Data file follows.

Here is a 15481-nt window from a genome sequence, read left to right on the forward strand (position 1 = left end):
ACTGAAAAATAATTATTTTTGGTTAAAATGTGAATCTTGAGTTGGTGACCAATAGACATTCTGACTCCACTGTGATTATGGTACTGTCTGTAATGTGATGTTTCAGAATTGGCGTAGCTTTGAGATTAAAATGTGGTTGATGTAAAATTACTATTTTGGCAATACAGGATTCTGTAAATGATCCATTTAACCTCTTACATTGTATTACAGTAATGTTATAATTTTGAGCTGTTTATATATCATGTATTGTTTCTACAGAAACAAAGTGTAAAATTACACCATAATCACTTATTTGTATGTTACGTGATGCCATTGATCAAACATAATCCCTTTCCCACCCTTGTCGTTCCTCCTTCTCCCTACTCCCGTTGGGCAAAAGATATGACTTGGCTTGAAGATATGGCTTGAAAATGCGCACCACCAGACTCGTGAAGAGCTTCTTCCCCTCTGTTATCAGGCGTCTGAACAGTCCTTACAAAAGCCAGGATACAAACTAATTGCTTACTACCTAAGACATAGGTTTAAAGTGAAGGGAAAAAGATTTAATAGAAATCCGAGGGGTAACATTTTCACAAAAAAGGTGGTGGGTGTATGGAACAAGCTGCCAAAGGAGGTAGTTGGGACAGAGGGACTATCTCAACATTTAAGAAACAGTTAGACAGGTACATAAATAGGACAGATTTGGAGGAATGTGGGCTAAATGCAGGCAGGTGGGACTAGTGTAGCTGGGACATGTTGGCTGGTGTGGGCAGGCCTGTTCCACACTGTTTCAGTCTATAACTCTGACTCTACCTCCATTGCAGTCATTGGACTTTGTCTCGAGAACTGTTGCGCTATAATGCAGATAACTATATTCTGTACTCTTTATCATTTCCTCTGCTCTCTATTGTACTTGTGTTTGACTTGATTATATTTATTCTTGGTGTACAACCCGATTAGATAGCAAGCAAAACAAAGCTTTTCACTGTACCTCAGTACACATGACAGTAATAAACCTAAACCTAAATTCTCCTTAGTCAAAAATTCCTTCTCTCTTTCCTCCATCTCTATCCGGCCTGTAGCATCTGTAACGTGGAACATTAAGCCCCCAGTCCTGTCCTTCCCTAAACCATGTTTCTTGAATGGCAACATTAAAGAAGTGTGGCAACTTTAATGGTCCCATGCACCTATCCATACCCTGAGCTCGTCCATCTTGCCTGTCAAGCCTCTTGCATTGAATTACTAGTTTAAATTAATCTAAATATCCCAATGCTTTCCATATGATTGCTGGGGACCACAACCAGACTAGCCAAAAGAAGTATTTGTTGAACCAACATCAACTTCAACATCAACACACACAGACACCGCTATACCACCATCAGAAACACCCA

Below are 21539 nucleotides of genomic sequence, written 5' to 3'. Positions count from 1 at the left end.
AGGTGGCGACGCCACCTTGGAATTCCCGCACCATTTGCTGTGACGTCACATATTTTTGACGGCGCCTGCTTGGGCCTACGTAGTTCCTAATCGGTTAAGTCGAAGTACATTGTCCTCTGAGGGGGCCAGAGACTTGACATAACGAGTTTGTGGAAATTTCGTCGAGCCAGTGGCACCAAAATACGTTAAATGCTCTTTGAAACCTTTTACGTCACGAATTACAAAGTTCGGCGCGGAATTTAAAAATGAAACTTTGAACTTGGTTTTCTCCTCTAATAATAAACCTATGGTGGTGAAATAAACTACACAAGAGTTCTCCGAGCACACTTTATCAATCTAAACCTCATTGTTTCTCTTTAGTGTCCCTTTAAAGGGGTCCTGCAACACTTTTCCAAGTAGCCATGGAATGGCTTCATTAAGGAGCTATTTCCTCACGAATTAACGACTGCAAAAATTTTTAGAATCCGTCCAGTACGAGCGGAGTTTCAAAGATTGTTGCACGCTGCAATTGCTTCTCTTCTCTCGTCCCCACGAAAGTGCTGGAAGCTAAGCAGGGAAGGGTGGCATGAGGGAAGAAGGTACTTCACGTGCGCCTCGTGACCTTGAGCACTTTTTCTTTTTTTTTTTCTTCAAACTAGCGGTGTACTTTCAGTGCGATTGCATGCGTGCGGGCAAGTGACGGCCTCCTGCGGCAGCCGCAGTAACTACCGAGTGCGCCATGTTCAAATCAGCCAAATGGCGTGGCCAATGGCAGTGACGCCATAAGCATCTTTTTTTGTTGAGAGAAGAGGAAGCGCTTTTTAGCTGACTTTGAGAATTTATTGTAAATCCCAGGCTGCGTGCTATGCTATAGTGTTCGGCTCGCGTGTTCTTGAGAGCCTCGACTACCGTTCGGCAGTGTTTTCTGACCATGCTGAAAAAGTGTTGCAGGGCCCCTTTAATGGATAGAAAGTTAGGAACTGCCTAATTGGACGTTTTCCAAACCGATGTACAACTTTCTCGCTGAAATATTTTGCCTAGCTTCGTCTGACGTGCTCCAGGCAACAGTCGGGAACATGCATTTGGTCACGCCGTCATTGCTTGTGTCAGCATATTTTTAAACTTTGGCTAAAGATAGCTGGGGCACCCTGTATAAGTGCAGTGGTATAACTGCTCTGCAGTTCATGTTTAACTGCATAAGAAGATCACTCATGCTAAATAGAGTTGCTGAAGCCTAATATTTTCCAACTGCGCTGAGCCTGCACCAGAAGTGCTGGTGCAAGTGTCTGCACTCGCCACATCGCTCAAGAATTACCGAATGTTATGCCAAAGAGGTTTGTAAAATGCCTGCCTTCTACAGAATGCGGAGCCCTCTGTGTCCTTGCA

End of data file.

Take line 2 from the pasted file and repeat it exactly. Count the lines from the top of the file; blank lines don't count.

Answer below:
ACTGAAAAATAATTATTTTTGGTTAAAATGTGAATCTTGAGTTGGTGACCAATAGACATTCTGACTCCACTGTGATTATGGTACTGTCTGTAATGTGATGTTTCAGAATTGGCGTAGCTTTGAGATTAAAATGTGGTTGATGTAAAATTACTATTTTGGCAATACAGGATTCTGTAAATGATCCATTTAACCTCTTACATTGTATTACAGTAATGTTATAATTTTGAGCTGTTTATATATCATGTATTGTTTCTACAGAAACAAAGTGTAAAATTACACCATAATCACTTATTTGTATGTTACGTGATGCCATTGATCAAACATAATCCCTTTCCCACCCTTGTCGTTCCTCCTTCTCCCTACTCCCGTTGGGCAAAAGATATGACTTGGCTTGAAGATATGGCTTGAAAATGCGCACCACCAGACTCGTGAAGAGCTTCTTCCCCTCTGTTATCAGGCGTCTGAACAGTCCTTACAAAAGCCAGGATACAAACTAATTGCTTACTACCTAAGACATAGGTTTAAAGTGAAGGGAAAAAGATTTAATAGAAATCCGAGGGGTAACATTTTCACAAAAAAGGTGGTGGGTGTATGGAACAAGCTGCCAAAGGAGGTAGTTGGGACAGAGGGACTATCTCAACATTTAAGAAACAGTTAGACAGGTACATAAATAGGACAGATTTGGAGGAATGTGGGCTAAATGCAGGCAGGTGGGACTAGTGTAGCTGGGACATGTTGGCTGGTGTGGGCAGGCCTGTTCCACACTGTTTCAGTCTATAACTCTGACTCTACCTCCATTGCAGTCATTGGACTTTGTCTCGAGAACTGTTGCGCTATAATGCAGATAACTATATTCTGTACTCTTTATCATTTCCTCTGCTCTCTATTGTACTTGTGTTTGACTTGATTATATTTATTCTTGGTGTACAACCCGATTAGATAGCAAGCAAAACAAAGCTTTTCACTGTACCTCAGTACACATGACAGTAATAAACCTAAACCTAAATTCTCCTTAGTCAAAAATTCCTTCTCTCTTTCCTCCATCTCTATCCGGCCTGTAGCATCTGTAACGTGGAACATTAAGCCCCCAGTCCTGTCCTTCCCTAAACCATGTTTCTTGAATGGCAACATTAAAGAAGTGTGGCAACTTTAATGGTCCCATGCACCTATCCATACCCTGAGCTCGTCCATCTTGCCTGTCAAGCCTCTTGCATTGAATTACTAGTTTAAATTAATCTAAATATCCCAATGCTTTCCATATGATTGCTGGGGACCACAACCAGACTAGCCAAAAGAAGTATTTGTTGAACCAACATCAACTTCAACATCAACACACACAGACACCGCTATACCACCATCAGAAACACCCA